In my work as a health coach, ‘what should I eat to reduce stress and boost energy’ is a question that I am asked more frequently than any other.
People are confused, and it’s no wonder as there’s a huge amount of conflicting advice in the mainstream media fueled by scientific evidence; celebrity endorsements of different fad diets, and profit-driven food and drink companies keen to encourage us to buy and eat more and more of what they consume.
So what’s the answer to this question? I advise my clients to ‘upgrade their diets’ – and follow five steps to reduce stress and increase their energy levels.
Here are those five things you can do to upgrade your diet in order to reduce stress, boost your energy levels and increase your overall health & wellbeing. The lessons are based on insights from scientific studies combined with my own practical experience drawn from working with many people over the years.
Eating for Energy and Resilience
- Eat real food – ie whole foods that haven’t been highly processed with added chemicals and unrecognisable ingredients. Whole foods contain all of the vitamins and nutrients your body and brain needs to function. Examples of whole foods include: eggs, vegetables, fruits, small fish, nuts, pulses. The opposite to whole foods are very refined, and usually very palatable foods such as cakes, chocolate and sugary drinks which are sources of energy, but have little or no positive nutrition and, as research shows us, overconsumption can lead to weight gain, so eat as little as you can manage of these!
- Check the labels – life is busy, so if you do chose to buy processed foods out of necessity, take time to check the labels and select products with less fat, sugar and salt, and exclude any with ingredients that you don’t recognise. Take note too that processed foods such as ready meals; breads and sauces often include ingredients that you wouldn’t usually include if you were making them from scratch at home. Many, for instance, include added sugar.
- Eat the ‘superfood’ vegetables and fruits which nature has provided. These ‘superfoods’ are packed full of macronutrients that feed and fuel all of the cells in your body and brain. There are so many to chose from, but as a tip, try to include dark, leafy greens, such as kale, collards, spinach, arugula, mustard greens on a daily basis. We buy these super foods in the market every Saturday morning which is very cost effective. Also don’t forget to include sea vegetables such as seaweed which are packed full of minerals that are difficult to obtain elsewhere in the diet.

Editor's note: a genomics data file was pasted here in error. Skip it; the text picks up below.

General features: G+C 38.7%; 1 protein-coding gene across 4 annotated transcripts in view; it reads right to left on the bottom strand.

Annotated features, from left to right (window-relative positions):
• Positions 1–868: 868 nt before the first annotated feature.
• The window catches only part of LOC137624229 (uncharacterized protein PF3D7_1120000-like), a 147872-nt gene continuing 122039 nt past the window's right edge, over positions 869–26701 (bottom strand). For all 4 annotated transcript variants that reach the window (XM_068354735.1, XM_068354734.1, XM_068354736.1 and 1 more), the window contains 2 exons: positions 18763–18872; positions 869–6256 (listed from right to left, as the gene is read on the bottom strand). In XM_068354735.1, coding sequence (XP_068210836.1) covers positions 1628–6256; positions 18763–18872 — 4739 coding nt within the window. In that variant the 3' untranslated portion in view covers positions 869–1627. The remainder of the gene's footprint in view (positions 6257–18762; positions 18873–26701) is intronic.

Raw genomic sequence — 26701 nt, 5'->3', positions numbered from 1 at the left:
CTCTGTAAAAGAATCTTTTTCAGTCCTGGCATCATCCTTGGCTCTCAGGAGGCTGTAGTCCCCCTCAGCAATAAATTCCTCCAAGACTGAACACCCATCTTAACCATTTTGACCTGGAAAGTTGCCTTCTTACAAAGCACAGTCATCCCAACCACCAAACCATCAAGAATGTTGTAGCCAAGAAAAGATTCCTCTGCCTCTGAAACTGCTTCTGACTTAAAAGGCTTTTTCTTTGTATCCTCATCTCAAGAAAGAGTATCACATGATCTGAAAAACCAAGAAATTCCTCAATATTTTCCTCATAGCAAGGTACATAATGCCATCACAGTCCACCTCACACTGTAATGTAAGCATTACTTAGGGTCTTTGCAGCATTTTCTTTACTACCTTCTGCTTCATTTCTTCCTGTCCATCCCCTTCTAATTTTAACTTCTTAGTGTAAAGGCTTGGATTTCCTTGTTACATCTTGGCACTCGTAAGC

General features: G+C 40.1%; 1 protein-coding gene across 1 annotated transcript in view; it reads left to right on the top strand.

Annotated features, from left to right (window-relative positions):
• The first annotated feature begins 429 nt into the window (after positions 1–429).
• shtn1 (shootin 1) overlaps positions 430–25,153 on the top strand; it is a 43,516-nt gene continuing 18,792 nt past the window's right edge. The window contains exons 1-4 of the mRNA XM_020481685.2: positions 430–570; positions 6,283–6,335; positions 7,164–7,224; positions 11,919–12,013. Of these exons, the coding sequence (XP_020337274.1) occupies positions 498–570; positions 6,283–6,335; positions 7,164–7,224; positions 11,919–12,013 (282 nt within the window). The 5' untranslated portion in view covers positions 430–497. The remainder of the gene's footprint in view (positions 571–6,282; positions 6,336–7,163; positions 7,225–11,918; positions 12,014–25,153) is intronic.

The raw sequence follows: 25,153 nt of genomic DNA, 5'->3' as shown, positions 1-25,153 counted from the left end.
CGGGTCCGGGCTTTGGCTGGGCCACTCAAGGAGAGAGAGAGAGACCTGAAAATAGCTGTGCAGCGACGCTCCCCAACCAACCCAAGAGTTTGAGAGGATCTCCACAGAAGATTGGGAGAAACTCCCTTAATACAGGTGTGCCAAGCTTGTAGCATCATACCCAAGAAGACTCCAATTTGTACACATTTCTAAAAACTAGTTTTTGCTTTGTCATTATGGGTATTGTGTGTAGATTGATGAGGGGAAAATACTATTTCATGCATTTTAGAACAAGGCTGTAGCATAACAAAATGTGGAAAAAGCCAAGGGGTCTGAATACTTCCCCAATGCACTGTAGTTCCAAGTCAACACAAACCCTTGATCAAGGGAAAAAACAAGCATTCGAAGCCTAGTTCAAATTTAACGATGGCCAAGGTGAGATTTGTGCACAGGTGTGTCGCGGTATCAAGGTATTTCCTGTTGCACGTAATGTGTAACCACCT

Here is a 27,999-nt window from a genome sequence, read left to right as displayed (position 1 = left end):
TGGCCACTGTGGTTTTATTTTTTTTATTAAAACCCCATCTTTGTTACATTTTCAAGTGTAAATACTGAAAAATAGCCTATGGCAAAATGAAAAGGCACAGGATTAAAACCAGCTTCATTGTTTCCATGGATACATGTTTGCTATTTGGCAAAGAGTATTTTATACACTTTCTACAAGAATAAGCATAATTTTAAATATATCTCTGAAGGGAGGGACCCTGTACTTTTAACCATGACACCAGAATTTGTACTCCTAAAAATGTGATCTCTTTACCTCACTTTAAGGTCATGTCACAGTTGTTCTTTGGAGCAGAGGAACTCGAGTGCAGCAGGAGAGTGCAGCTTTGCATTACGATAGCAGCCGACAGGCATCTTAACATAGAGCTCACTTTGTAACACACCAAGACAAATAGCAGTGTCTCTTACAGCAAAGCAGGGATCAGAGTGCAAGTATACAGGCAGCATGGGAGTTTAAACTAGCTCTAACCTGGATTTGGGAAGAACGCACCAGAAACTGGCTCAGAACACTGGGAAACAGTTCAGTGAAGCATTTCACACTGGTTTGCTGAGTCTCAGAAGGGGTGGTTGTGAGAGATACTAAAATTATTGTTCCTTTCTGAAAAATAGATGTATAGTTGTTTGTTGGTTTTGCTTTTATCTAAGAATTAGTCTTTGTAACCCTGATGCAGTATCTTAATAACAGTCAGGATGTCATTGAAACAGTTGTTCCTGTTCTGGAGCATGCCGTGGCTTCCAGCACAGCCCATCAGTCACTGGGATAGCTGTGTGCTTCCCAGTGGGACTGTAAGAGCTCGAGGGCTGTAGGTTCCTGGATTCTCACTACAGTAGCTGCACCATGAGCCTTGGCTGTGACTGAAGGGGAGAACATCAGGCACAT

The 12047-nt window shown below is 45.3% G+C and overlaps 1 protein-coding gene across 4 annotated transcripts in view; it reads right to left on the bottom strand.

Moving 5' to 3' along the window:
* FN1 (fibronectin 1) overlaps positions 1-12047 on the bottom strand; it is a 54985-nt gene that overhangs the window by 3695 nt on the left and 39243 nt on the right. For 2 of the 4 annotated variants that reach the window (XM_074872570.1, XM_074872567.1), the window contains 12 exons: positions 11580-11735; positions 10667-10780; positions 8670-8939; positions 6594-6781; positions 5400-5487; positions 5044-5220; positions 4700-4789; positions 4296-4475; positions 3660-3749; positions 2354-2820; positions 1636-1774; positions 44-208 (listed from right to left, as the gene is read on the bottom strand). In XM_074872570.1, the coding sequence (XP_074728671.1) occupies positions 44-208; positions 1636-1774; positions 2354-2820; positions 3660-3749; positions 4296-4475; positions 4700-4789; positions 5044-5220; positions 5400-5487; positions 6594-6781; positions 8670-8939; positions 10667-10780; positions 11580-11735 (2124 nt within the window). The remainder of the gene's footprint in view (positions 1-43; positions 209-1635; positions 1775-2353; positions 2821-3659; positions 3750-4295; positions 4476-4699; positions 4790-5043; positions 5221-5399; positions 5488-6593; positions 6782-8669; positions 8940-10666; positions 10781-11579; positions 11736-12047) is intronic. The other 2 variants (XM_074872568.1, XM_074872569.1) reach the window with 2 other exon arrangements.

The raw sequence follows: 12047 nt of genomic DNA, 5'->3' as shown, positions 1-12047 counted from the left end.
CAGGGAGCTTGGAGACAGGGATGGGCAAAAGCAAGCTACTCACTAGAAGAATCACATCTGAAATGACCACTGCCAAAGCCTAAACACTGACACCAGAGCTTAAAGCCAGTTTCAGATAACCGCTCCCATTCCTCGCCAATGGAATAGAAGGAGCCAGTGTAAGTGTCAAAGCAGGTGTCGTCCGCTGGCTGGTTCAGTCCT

- Look after gut health by consuming fermented foods. Research is emerging about the importance of maintaining a healthy gut for overall wellbeing. Our gut contains both good and harmful bacteria, and when this ratio gets out of whack, our health suffers. So feeding your gut with beneficial microorganisms is an important habit to develop. There’s plenty you can do to encourage their growth. One effective way is by eating foods packed with probiotics like fermented foods such as Sauerkraut, Kombucha or kefir.
- Eat a balanced diet. Balance your diet by consuming the right amounts of all of the macronutrients which include: fat, carbohydrate and protein. Macronutrients provide you with calories or energy which your body and brain needs to thrive. How much is enough? There isn’t a simple answer to this question as we are all very different, with different lifestyles; different body shapes; different ages and different genetic blueprints.However, as a guideline, the Food and Nutrition Board, a subgroup of the Institute of Medicine, recommends:- 45 to 65 percent of your daily calorie intake should come from healthy carbs including vegetables and whole grains such as brown rice, quinoa or millet.- 20 to 35 percent of your calories from fat, which has been the subject of much controversy over the last twenty years. Again all fat is not equal, and healthy sources of fat include cold water oily fish such as salmon, mackeral, herring, sardines and anchovies.
– 10 to 35 percent of calories should come from protein. Healthy sources of ‘superfood’ protein include fish as well as eggs.
As well as feeding our cells and giving us daily energy in the short-term, a healthy diet today will make a difference to how you look and feel tomorrow.
So be kind to your future self and follow the five steps above.
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References and further reading
Susan Jebb, professor of diet and population health at the University of Oxford
A balanced Diet
Donna Gates Body Ecology Diet
Kevin Geary :The Rebooted Body